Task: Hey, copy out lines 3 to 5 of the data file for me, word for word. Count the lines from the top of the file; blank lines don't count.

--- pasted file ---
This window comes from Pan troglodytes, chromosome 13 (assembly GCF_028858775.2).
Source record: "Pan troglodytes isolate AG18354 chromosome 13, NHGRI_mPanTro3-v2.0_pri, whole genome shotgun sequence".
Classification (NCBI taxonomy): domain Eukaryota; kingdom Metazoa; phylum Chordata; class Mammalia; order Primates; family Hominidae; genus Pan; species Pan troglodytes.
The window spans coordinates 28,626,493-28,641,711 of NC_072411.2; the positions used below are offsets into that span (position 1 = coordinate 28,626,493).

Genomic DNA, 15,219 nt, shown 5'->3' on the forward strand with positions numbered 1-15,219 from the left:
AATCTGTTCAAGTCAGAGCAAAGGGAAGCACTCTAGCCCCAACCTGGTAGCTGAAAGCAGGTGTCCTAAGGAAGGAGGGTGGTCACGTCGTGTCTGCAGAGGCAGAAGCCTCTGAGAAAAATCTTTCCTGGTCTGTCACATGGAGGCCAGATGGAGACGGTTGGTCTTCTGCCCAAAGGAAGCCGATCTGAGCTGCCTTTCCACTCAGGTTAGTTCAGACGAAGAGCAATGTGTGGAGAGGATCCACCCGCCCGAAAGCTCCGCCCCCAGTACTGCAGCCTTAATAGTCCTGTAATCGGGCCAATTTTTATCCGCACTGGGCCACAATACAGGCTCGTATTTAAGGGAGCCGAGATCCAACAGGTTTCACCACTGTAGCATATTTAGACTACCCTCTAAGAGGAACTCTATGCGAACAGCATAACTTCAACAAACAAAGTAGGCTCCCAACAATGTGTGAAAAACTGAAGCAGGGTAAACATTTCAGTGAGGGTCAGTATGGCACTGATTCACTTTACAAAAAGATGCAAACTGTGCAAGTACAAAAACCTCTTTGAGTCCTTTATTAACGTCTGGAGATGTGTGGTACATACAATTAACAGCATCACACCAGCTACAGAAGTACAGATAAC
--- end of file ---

Classification (NCBI taxonomy): domain Eukaryota; kingdom Metazoa; phylum Chordata; class Mammalia; order Primates; family Hominidae; genus Pan; species Pan troglodytes.
The window spans coordinates 28,626,493-28,641,711 of NC_072411.2; the positions used below are offsets into that span (position 1 = coordinate 28,626,493).

Genomic DNA, 15,219 nt, shown 5'->3' on the forward strand with positions numbered 1-15,219 from the left: